Primary care/general practice

Patients want primary care prioritisation and higher taxes to fund NHS, public polling shows

New research has revealed that the public want the government to prioritise primary care over hospitals and would be in favour of higher taxation to boost NHS funding.

The findings come from polling conducted by the Health Foundation along with Ipsos UK on what the public thinks about the NHS in England.

The study showed that, if the NHS’s budget is not increased, three in five (60%) believe the government should focus on using funds to improve services like general practice and dentistry. This is double (29%) the number who would prioritise access to hospitals.

Just under half (47%) of those polled would prefer to see an increase in taxes to maintain current NHS levels.

This is opposed to slightly more than one in 10 (11%) who would elect to cut spending on other public services to maintain NHS standards, and slightly fewer than one in 10 (9%) that would reduce the level of NHS services to avoid increasing taxes.

“As we approach the general election, it is vital that the political parties have a deep understanding of what the public wants and expects,” explained the Health Foundation’s assistance policy director, Tim Gardner.

“The public clearly supports the need for greater investment in primary and community care to help our growing, ageing population to live healthier lives, as well as to help people manage illness better and ease the burden on stretched NHS hospitals.”

The public’s support of the NHS’s core foundations also remains strong, with the vast majority agreeing that the NHS should:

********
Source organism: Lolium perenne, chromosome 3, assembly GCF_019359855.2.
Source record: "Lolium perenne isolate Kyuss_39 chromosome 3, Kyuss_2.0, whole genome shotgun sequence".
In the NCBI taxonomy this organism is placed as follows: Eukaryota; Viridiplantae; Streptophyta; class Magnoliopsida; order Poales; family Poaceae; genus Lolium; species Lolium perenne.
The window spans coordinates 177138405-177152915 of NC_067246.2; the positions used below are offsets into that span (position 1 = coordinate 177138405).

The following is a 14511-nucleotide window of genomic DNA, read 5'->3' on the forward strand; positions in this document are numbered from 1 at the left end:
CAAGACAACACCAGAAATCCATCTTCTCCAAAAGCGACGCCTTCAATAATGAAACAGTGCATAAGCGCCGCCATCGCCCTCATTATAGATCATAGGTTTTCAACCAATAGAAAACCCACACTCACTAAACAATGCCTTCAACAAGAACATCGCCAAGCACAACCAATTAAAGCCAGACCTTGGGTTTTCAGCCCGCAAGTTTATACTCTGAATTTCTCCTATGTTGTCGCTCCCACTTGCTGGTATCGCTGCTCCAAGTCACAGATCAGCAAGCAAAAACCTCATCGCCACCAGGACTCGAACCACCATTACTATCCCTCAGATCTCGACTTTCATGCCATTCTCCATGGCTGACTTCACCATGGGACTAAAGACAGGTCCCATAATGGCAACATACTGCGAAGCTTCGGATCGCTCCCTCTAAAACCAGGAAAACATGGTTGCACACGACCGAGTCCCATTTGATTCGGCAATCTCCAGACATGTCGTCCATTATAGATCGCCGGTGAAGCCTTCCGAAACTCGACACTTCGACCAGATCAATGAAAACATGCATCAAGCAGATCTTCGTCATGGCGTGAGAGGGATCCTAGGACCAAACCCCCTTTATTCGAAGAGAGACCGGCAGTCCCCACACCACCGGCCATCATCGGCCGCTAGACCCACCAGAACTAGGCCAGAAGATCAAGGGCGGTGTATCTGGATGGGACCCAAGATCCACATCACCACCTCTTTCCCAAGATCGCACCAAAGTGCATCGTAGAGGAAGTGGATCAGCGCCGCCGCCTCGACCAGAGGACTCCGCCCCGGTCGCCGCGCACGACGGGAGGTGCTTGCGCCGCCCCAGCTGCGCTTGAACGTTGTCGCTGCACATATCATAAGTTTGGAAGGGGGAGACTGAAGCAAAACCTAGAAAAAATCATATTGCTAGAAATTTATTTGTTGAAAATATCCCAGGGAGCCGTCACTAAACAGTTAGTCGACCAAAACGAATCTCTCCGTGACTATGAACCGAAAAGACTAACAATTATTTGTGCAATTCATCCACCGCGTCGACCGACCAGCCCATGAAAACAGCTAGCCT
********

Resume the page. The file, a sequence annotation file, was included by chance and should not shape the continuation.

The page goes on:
• continue being free at the point of delivery (88%);
  • provide a comprehensive service available to everyone (84%); and
  • be funded primarily via taxation (83%).

This is all while members of the public harbour significant amounts of mistrust in the way the government has run the NHS, with only one in 10 (9%) agreeing that current policymakers have made the right decisions for the health service. This is in addition to over half (54%) believing that the standard of care delivered by NHS services will worsen in the coming year.

Tim added: “With such low confidence in the government’s handling of the NHS, the next administration must swiftly restore public confidence and be transparent about the challenges it faces.”

Responding to the findings, NHS Providers’ CEO, Sir Julian Hartley, said: "Leaders across the NHS know they face an uphill battle to restore public satisfaction in the NHS with survey after survey revealing patients' concerns about standards and access to health care.

"They will be deeply worried that more than half of the people surveyed believe the standard of care provided by NHS services will worsen in the coming year.”

He added: "With a general election fast approaching, it's vital any future government commits to working with the NHS to expand primary and community care services and funding so that more patients can be cared for closer to home.

"By doing so, the government and NHS can make the whole health and care system work better, become more sustainable, and help create the 'next generation' NHS we all want to see."

Image credit: iStock

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NHE May/June 2024

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